Parshat Behar: How Much Are We Worth?
This past week I attended a reception at the home of Israel’s Consul General to New York, Danny Dayan. Our guest speaker was Corey Johnson, Speaker of the New York City Council. As the reception was sponsored by the New York Board of Rabbis (of which I am on the Board of Governors), Johnson talked about his recent trip to Israel. Of more local concern, the Speaker also talked about two pressing issues for the city: Homelessness and poverty. The number of homeless people living in the city is alarming; the percentage of New Yorkers living at or below the poverty line is even more disturbing. Speaker Johnson did not sugarcoat the challenges ahead. He did outline a couple of proposed legislative measures to at least make a renewed attempt to eradicate both of these tragic realities.
The disease of poverty is unfortunately a world wide condition. Impoverished families not only experience economic deprivation, but a total loss of honor and dignity. Eliminating poverty, therefore, will not only assure a steady and cherished income, but will restore one’s self-respect.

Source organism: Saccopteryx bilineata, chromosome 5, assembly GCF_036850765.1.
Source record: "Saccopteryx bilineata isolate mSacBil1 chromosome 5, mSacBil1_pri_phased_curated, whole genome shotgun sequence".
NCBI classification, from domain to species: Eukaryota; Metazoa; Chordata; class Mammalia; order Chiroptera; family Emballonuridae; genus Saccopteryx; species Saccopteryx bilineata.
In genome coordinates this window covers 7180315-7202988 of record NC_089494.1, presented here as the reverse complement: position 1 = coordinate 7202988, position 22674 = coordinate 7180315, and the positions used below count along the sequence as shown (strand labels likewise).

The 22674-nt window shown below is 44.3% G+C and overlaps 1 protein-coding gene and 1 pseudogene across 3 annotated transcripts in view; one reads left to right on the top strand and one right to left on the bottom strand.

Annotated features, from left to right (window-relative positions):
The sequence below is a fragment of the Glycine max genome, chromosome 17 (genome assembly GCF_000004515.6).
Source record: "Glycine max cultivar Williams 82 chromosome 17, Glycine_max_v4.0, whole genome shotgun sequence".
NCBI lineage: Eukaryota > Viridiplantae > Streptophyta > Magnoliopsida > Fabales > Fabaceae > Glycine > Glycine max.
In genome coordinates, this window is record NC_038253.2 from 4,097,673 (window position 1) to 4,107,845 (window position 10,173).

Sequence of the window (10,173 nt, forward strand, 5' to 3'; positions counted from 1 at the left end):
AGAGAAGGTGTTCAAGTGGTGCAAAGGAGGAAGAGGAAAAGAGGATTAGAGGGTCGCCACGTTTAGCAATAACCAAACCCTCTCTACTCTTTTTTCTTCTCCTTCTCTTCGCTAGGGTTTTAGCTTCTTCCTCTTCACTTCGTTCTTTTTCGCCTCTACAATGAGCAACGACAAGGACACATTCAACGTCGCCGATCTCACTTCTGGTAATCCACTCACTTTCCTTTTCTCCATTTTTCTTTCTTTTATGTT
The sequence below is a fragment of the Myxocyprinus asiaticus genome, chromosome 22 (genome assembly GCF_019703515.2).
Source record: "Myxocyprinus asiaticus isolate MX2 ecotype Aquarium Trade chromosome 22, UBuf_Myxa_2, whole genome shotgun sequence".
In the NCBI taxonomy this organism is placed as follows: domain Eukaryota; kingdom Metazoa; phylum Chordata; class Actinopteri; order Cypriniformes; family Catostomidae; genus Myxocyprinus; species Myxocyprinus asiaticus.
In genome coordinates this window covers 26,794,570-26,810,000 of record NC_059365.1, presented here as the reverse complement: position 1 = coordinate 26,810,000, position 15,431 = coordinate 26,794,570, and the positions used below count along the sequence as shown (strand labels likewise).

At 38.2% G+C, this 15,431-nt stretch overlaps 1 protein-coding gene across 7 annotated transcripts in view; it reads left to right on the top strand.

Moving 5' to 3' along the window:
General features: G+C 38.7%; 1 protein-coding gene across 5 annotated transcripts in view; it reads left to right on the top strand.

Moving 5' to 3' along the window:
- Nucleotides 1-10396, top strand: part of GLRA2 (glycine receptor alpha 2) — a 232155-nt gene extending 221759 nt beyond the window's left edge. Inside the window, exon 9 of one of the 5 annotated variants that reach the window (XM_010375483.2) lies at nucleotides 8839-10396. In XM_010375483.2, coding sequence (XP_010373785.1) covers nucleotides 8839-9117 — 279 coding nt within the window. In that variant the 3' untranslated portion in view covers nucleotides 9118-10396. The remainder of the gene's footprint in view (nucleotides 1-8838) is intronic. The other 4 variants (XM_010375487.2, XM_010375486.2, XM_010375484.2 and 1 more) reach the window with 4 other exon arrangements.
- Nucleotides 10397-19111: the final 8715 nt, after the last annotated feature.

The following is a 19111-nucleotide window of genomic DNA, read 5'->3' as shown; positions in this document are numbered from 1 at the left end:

The Torah reading of Behar is all about respect: It describes indentured servants who pay off personal debts by working for other Israelites or non-resident aliens. The Torah here is emphatic about servants not remaining slaves in perpetuity (although elsewhere in the Torah such is not the case). They must be treated as dignified hired workers, human beings in every extent. When an individual is forced to sell property because of personal debt, that property can later be redeemed – bought by someone from the individual’s clan. In this manner, the property will remain within the family. The prevailing theme in Behar, therefore, is sustaining the dignity of all people, even those in financial straits. We do not take advantage of neighbors who already bear the scars of being in debt. As the Torah states: Ultimately all Israelites are servants to God and not to each other.
The Torah’s objective is to instruct us in the values of honor, kindness, generosity and sensitivity. As the Madoff ponzi scheme sadly illustrated, personal comfort and affluence are not guaranteed. Each of us needs to be mindful of those who are down on their luck, for one day we or our families may unexpectedly find ourselves in a similar predicament.
Judaism teaches us that we are not promised a life of affluence. It does demand that each of us treats our family members, our neighbors and all people around us with the honor and respect we would demand in return.